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A Note on the Transcriptions

See My Tongue is a collection of short passages in English, transcribed from old books and periodicals, and meant to give glimpses of how our language has been written through the ages and throughout the world.  It is an amusement, not a scholarly project. Still, I adhere to a sort of light methodology in it.

  1. I reproduce the exact spelling of the original, even in the case of obvious typos.
  2. I give all punctuation as in the original, except that I omit spaces before the colon, question mark, and other marks which are never nowadays preceded by a space.
  3. I normally reproduce special characters, such as ligatures and rare punctuation.  The exception is the long s, which would be too tedious for me, since it is very common and cannot simply be typed.  I am ſure this practice alſo ſpares the reader ſome tediouſneſs, ſince ſo many in the preſent day (myſelf included) find reading harder and ſlower when the eſſes ſeem ſo ſimilar to the effs.
  4. I ignore special type styles when they appear to convey no content — when, for example, they are used for the first word or the first few words of a chapter or section.  Otherwise I indicate them by the easiest equivalent.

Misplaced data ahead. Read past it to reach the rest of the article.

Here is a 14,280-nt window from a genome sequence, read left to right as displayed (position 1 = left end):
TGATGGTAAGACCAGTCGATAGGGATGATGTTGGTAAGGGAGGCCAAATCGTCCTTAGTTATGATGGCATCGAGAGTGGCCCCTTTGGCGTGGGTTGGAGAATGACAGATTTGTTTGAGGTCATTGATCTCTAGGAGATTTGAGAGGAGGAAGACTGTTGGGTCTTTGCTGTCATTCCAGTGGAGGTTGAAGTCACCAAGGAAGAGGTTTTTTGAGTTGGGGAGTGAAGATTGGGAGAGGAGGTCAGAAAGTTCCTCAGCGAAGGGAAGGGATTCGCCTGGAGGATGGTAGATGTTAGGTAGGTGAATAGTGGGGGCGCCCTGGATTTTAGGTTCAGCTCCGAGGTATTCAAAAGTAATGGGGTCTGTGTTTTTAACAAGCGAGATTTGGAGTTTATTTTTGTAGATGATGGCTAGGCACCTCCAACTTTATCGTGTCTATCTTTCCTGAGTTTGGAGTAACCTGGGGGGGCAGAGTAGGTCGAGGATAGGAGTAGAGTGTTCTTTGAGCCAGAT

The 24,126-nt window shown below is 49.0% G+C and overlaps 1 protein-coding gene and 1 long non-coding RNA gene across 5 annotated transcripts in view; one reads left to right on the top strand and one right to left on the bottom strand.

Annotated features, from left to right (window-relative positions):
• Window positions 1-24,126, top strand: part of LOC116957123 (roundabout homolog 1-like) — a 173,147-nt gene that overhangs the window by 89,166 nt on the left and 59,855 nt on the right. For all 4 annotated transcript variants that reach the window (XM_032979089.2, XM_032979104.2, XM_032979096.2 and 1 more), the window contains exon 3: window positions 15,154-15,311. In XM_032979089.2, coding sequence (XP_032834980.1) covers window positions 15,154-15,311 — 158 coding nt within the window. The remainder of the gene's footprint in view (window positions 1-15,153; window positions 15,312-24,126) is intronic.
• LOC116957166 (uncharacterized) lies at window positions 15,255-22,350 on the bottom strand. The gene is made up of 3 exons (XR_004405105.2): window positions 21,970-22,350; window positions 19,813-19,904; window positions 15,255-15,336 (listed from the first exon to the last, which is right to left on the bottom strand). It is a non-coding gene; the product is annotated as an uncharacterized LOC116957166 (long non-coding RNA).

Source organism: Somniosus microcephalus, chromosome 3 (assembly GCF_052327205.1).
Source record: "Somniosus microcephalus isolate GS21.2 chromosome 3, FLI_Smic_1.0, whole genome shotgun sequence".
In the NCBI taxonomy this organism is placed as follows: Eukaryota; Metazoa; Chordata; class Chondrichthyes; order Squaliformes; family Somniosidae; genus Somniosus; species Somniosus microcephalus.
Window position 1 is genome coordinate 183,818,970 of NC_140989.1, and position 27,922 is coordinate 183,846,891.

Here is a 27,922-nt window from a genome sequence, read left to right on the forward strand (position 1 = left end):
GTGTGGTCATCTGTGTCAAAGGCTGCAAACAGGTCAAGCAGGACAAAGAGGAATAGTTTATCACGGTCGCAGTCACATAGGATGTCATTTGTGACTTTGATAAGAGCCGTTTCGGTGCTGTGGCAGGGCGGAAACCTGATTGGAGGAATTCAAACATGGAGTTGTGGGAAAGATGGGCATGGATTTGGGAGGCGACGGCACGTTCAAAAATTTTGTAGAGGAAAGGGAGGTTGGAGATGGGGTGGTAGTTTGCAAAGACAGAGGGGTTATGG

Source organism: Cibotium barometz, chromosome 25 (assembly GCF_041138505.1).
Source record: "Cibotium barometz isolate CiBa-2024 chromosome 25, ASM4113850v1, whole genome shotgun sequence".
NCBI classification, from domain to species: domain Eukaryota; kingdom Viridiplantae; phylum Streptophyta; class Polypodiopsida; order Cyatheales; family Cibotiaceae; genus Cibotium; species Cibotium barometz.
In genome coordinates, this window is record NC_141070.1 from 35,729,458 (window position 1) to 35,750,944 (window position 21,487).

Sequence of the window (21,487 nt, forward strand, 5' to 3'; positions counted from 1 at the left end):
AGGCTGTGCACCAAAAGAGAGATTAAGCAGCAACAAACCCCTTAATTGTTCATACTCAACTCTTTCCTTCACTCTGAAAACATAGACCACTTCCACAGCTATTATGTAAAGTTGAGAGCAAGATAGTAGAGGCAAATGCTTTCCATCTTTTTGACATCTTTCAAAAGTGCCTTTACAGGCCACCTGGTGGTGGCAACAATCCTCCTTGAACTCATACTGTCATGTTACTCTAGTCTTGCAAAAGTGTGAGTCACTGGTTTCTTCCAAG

5. When an excerpt comprises everything under a particular heading or title (such as a whole news piece, or a whole poem), I use that heading or title as the post title, giving it in title case regardless of the original capitalization.  Otherwise, I use the first few words of the excerpt, enclosed in quotation marks.
  6. In general, I do not bother to reproduce indentation (except in verse), soft line breaks, and other aspects of pure formatting.  I omit numbers and asterisks which refer to notes.
  7. The bibliographic information is partial — the only essentials being title, author (when applicable), and year — and its formatting is deliberately flexible, with no attempt at overall consistency.  I include subtitles, wholly or partially, when they seem the least awkward way to convey information about authorship, edition, or volume number.
  8. I tag based on the century and country of the work’s printing, not of its writing.  Usually these are the same; I’m just saying.

If, having examined any of the originals, you see some error in transcription, please comment!

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